Regarding Wheeler’s own ontological interpretation of the delayed choice experiment, he first comments that : “…one decides whether the photon ‘shall have come by one route or by both routes’ after it has already done its travel.” (Wheeler 1981, p. 183). But then he qualifies that formulation by saying that “In actuality it is wrong to talk of the route of the photon,” because (in Copenhagen fashion) he believes that one cannot speak about what happens apart from ‘registered phenomena.’ Nevertheless, Wheeler asserts that the delayed choice ‘reaches into the past’ to dictate what the overall phenomenon will be.
Now, if one is allowed to consider the photon as engaging in some definite kind of behavior (either wave or particle), then a Maudlin-type inconsistency arises for the delayed choice experiment, including apparent causal loops (this point is reviewed below). On the other hand, if Wheeler’s comments about ‘reaching into the past’ are intended to assert that the past is indeterminate prior to the delayed choice, in a kind of growing universe picture, then there is no issue with causal loops nor any inconsistency with the probabilities. Indeed, the indeterminate past is part of the PTI ‘growing universe’ picture (Kastner 2012, Chapter 8) , so that also removes the alleged inconsistency facing the transactional picture in connection with the Maudlin experiment.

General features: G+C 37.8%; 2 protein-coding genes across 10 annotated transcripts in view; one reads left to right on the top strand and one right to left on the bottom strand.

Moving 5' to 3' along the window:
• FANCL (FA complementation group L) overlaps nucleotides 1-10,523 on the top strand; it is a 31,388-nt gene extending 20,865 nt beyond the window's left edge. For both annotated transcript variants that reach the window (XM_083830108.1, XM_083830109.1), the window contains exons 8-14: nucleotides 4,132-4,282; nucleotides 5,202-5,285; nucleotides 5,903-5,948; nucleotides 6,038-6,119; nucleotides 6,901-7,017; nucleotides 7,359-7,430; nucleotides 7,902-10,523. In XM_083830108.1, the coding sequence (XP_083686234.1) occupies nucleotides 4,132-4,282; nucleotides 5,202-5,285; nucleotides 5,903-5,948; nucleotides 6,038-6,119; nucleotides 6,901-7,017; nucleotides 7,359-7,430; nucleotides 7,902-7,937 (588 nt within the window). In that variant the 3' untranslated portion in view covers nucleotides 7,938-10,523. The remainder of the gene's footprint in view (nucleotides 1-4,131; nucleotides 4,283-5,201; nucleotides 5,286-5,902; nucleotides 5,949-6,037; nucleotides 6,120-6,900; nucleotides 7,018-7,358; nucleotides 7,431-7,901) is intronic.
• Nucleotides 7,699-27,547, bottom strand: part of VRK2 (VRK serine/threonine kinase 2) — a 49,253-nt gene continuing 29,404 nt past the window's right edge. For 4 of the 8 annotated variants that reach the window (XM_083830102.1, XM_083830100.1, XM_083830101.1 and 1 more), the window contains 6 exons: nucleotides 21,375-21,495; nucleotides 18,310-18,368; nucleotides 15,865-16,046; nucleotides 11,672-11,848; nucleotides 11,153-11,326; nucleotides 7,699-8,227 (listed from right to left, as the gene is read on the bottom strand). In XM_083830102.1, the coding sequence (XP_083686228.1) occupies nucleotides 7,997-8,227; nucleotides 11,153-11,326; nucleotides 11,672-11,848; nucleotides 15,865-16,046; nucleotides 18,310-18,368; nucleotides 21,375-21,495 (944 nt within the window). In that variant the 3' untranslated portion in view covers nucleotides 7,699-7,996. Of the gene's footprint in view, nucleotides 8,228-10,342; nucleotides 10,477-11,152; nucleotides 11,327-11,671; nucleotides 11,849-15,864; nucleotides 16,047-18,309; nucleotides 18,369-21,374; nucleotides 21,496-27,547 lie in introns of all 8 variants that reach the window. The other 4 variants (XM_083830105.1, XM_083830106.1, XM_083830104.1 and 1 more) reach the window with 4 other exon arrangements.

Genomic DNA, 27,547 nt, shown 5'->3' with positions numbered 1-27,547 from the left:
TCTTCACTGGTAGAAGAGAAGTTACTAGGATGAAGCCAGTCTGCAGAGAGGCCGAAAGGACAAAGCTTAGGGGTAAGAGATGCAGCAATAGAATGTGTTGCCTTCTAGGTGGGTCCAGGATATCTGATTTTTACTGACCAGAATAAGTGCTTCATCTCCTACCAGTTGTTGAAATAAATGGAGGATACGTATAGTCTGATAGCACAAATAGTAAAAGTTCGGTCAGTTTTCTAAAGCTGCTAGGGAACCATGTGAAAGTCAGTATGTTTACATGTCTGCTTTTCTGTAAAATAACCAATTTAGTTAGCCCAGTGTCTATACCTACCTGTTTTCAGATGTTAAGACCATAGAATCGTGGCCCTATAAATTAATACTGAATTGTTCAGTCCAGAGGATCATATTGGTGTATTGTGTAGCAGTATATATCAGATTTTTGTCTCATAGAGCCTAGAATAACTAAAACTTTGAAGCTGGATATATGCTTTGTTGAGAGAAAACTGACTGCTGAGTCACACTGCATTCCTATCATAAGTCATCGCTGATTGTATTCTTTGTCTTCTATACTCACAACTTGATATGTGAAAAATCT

To review these points, let us first consider the case in which we can consider the photon to be following either a ‘which way’ (particlelike) route or a ‘both ways’(wavelike) route. The causal loop consists in the fact that the choice of an experimenter, at a time t2 whether to do a ‘which way’ or ‘both ways’ measurement exerts some causal influence on the past of a photon at a time t1<t2; that is, it affects whether the photon previously ‘went through both slits’ or ‘went through only one slit’. In the usual block world formulation, the future choice at t2 must therefore already be determined according to what the photon does at the slits at t1. This gives rise to an apparent causal loop of the same kind as the Maudlin challenge: given whatever the photon does at t1, the experimenter must choose the corresponding measurement at t2. If one replaces the experimenter’s choice by a quantum coin flip with probabilities of ½ for each option, then the probabilities applying to the quantum coin flip are inconsistent.
To see this, suppose ‘heads’ instructs us to ‘measure which slit’ and ‘tails’ instructs us to ‘measure both slits and get interference.’ Each time the coin flips (according to the block world picture), its outcome must already be decided by whatever the photon did before the coin flip. If the photon went through both slits (i.e., exhibited wavelike behavior), then it is certain that the coin will come up ‘tails,’ yet the quantum probability for that outcome is only ½. This is exactly the same alleged inconsistency that the Maudlin experiment presents for TI. To the extent that the consistency problem can be deflected by Wheeler’s argument that “it is wrong to think of the past as ‘already existing’ in all detail,” (Wheeler 1981, p. 194), so can the consistency challenge of the Maudlin experiment be deflected in PTI, since according to PTI past events also do not exist determinately in spacetime unless they are brought about in actualized transactions.